According to our activist actresses, however, tipping exists not as the means to supplement wages, but as a licence to engage in bad behaviour on the part of male customers. Fonda et al claim that because a majority of workers in tip-heavy businesses such as restaurants and bars are women, they’re forced to put up with high rates of sexual harassment because they can’t afford to put their tips at risk by complaining about boorish men. New York governor Andrew Cuomo seems to agree, and has announced a series of hearings to investigate the equity of tipping and its effect on harassment in the workplace. “This is a question of basic fairness,” Cuomo said in a recent speech. He wants to “ensure that no workers are more susceptible to exploitation because they rely on tips to survive.”

RELATED: How much do Canadians think they should tip?

As proof, Cuomo cites a 2014 report by the union-backed Restaurant Opportunities Fund that claims sexual harassment rates for restaurant employees are twice as high in states that allow employers to pay tipped workers below-minimum wages as compared to flat-rate states. Get rid of this government sanctioned tip-dependency, the argument goes, and put-upon waitresses will be empowered to fight back against rowdy males. But any attempt at legislating a decline in the importance of tips risks leaving all servers—both female and male—unambiguously worse off.

Despite Cuomo’s claims of a link between tips and sexual harassment (a connection widely disputed by other data), few waiters or waitresses seem willing to give up on the status quo. A nation-wide survey of American hospitality workers by the restaurant software firm Upserve found 97 percent preferred the standard combination of tips and wages. A mere two percent wanted to survive on wages alone. And the reason is money.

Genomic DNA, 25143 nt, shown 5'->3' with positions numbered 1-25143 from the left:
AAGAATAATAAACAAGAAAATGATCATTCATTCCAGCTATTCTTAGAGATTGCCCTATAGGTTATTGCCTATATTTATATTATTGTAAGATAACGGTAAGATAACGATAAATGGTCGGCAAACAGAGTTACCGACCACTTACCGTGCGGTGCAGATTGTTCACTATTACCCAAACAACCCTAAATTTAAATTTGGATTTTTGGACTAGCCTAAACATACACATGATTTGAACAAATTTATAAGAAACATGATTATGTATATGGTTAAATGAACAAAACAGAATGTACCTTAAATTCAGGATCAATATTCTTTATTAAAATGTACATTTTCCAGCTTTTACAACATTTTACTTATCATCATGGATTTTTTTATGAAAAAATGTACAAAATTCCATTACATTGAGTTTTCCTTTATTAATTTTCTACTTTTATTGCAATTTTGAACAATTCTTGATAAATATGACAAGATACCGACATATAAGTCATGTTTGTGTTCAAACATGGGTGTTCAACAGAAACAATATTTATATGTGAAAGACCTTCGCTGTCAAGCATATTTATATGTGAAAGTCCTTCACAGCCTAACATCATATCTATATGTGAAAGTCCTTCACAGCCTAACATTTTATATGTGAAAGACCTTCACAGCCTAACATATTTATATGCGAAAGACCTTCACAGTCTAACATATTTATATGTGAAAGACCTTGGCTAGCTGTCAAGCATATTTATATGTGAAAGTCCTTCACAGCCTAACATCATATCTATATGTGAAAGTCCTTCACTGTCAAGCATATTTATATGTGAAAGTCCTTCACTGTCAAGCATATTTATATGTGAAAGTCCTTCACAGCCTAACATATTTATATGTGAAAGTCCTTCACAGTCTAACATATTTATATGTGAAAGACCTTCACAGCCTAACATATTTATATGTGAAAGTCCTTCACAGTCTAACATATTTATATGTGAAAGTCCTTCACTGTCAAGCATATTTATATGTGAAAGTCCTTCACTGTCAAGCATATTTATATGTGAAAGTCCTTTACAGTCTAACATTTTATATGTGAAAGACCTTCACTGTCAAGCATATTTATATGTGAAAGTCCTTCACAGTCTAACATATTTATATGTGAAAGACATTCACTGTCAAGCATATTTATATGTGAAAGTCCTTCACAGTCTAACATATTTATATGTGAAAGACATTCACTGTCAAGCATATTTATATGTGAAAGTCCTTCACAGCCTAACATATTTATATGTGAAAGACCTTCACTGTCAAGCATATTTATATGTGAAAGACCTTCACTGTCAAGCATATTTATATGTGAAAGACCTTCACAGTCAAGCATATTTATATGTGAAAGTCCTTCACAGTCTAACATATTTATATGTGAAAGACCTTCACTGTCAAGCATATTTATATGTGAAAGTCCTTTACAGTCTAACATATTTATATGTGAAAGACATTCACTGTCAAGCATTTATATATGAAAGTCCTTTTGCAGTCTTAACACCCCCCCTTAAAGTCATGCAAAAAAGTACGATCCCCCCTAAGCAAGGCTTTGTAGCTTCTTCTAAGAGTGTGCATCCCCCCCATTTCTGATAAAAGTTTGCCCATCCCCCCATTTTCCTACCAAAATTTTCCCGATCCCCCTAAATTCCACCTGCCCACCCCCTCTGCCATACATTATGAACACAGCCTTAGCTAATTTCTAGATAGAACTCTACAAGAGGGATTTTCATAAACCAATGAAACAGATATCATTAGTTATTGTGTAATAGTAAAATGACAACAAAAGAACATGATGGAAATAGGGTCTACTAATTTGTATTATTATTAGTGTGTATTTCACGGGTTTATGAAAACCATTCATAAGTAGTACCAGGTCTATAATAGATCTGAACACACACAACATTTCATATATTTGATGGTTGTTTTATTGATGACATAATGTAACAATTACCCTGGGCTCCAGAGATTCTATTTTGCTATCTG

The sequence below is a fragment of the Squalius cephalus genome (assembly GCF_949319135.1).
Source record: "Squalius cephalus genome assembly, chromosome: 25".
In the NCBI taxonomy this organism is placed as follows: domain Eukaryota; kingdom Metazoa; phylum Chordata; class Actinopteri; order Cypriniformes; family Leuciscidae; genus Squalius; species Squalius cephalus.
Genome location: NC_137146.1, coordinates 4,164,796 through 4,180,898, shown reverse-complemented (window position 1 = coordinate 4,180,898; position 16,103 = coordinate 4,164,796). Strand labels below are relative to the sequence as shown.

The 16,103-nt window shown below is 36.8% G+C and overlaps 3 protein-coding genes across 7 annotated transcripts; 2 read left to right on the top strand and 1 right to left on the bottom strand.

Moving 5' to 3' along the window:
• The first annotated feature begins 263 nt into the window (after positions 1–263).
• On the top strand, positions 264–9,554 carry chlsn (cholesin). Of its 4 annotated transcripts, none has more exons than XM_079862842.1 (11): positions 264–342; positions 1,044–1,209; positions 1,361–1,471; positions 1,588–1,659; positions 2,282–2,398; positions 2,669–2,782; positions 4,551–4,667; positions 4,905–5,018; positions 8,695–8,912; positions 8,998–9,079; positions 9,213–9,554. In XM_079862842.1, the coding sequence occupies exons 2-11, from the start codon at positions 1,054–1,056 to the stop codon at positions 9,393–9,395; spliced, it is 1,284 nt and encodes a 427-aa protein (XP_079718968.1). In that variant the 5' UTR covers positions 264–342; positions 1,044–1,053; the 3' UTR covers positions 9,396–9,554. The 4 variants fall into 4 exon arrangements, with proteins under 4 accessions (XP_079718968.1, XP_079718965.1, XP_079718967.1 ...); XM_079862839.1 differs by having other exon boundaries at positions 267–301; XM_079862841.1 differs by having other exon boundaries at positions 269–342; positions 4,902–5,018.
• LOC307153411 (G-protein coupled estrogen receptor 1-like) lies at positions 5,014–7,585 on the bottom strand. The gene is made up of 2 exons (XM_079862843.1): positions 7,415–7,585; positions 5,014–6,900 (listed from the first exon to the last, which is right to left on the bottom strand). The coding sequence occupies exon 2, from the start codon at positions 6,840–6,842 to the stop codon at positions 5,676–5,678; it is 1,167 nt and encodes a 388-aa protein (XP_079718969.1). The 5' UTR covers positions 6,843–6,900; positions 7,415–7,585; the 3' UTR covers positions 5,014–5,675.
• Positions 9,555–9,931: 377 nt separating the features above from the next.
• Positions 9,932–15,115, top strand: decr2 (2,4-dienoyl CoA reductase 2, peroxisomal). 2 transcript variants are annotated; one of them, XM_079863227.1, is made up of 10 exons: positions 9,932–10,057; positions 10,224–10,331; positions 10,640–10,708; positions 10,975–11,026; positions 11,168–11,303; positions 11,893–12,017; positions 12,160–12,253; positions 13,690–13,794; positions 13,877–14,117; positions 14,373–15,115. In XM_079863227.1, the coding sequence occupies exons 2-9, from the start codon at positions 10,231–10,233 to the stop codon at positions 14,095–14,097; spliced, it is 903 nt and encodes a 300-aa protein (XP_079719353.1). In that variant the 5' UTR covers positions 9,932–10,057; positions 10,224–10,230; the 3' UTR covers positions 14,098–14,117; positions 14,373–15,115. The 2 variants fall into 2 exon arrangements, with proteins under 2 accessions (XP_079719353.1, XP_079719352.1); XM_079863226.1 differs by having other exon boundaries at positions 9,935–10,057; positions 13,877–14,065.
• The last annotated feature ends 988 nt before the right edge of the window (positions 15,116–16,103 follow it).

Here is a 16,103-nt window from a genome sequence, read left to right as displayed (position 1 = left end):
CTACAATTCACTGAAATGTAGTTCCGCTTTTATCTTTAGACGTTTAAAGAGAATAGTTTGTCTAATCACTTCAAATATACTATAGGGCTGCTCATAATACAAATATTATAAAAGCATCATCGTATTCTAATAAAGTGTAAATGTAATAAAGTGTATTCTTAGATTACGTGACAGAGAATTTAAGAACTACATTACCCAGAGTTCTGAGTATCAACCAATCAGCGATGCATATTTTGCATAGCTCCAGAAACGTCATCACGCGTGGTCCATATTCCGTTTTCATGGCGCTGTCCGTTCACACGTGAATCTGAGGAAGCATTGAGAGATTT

While the difference between minimum wages and tipped minimums is typically a dollar or two in most jurisdictions, the actual cash value of tips is much, much greater. According to Restaurants Canada’s Rilett, the average waiter or waitress in Ontario makes about $40 an hour in tips alone—in addition to the mandatory $12.20 minimum wage. Industry insiders say it’s not unusual for servers in big cities to make $75,000 to $100,000 annually. And since it’s standard practice for many servers to claim as little as ten percent of their total income as tips, regardless of actual earnings, the bulk of this income is tax-free.

To make up for any regulated changes meant to discourage or abolish tipping, wages for servers would have to be tripled or quadrupled. And these costs would have to be built into menu prices, with sales tax tacked on as well. Whatever the impact this might have on female empowerment, it’s clearly a non-starter for economic reasons. “You could never raise the minimum wage high enough,” says Rilett.

Perhaps a bigger concern for wait staff should be the newly aggressive attitude of the Canada Revenue Agency (CRA) with regards to tip income. In the days when tips were a few bills tucked underneath a coaster, it was nearly impossible for the CRA to properly audit wait staff’s  income, a situation that gave rise to the popular (and illegal) ten percent rule. But with the predominance of electronic payments, the tax agency can now request a complete print-out of all tips earned by each server at any restaurant and compare that with their past income tax declarations.

Earlier this year, in fact, the CRA swooped down on a chain of restaurants in PEI and demanded staff provide proof of taxes paid for all the tips they’d earned over the past two years, leading to dozens of fines and unpaid tax bills running into tens of thousands of dollars each. A similar operation in St. Catharines, Ontario a few years earlier revealed $1.7 million in unclaimed tips from 145 servers at four restaurants, or an average of $12,000 per worker. “The amount of unreported income was very surprising,” a subsequent CRA audit declared.

In other words: tipping isn’t going away any time soon.